- Amazon revealed a new drone at its Re:Mars conference in Las Vegas on Wednesday.
- The new device can fly up to 15 miles, deliver packages up to 5 pounds, and get deliveries to customers within 30 minutes.
- Amazon said the new drone would be able to make deliveries within 30 minutes.
- First announced in 2013, Prime Air has since been developed in relative secret.
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Amazon customers may soon need to look to the sky to see their Amazon deliveries coming.
The company unveiled its newest drone model built for package delivery at its Re:Mars conference in Las Vegas on Wednesday.
The new model can fly up to 15 miles and deliver packages as heavy as 5 pounds. It takes off vertically, like a helicopter, but can fly like an aeroplane once airborne, similar to a Lockheed Martin F-35 Lightning II fighter jet.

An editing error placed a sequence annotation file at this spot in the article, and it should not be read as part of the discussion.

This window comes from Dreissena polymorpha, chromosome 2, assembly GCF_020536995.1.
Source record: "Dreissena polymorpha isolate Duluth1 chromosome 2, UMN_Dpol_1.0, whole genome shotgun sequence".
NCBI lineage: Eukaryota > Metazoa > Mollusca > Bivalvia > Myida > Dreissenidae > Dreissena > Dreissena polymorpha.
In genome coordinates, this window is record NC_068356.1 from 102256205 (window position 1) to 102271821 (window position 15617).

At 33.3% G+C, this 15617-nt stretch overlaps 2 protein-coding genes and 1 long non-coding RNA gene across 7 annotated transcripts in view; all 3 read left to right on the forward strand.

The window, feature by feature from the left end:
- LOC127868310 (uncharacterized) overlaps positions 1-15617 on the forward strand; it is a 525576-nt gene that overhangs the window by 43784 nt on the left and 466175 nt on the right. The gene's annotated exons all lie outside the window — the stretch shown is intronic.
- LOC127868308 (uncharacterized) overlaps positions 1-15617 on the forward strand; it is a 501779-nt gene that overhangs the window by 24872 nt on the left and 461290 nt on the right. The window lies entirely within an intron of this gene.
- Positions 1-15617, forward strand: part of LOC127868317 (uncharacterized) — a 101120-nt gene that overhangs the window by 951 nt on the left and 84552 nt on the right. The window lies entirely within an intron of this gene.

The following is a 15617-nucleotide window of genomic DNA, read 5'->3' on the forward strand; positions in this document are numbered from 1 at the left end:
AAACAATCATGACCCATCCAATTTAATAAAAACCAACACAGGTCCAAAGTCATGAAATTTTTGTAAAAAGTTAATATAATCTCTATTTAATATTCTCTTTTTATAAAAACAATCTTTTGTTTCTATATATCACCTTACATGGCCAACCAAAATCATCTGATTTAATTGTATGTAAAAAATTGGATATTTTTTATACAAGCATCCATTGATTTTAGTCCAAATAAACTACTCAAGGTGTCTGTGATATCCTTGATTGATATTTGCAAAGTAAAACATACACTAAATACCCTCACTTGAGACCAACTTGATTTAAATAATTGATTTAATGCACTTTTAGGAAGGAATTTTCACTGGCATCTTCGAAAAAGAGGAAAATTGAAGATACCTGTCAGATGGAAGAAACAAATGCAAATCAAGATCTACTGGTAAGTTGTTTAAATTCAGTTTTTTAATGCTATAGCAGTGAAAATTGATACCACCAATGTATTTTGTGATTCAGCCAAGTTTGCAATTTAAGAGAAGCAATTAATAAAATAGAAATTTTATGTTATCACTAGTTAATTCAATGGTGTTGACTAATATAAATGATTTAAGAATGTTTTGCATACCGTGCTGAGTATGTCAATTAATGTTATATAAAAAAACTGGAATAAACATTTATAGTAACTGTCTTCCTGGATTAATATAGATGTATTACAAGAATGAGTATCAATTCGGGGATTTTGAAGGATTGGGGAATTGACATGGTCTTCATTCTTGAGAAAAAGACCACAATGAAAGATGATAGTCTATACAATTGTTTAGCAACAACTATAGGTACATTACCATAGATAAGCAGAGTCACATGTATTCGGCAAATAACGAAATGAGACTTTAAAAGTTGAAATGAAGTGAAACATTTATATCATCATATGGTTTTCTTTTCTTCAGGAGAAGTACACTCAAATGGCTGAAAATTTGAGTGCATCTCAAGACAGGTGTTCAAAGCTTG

The drone, which does not have a name, will be piloted autonomously using an array of sensors. Customers can expect their deliveries within 30 minutes, the company said. It calls its drone delivery program Prime Air.
“With the help of our world-class fulfillment and delivery network, we expect to scale Prime Air both quickly and efficiently, delivering packages via drone to customers within months,” Jeff Wilke, Amazon’s CEO of worldwide consumer, said in a blog post that accompanied the conference announcement.
Wilke also wrote that sensors on the drone detect obstacles such as wires, chimneys, and paragliders in real time, and it can avoid them using machine learning and advanced artificial intelligence.
Jeff Bezos first announced the Prime Air program in 2013 during an interview on CBS’s “60 Minutes.”
It had its first public test in 2016 in Cambridge, England, but Amazon’s drones have gone through a few complete design overhauls in the past six years. Before Wednesday’s announcement, it was not known when drone delivery would become a reality for Amazon.
UPS in March said it beat Amazon to the first revenue-generating drone delivery in the US. It is still unclear when exactly Amazon will make its first non-test revenue-generating drone delivery in the US.
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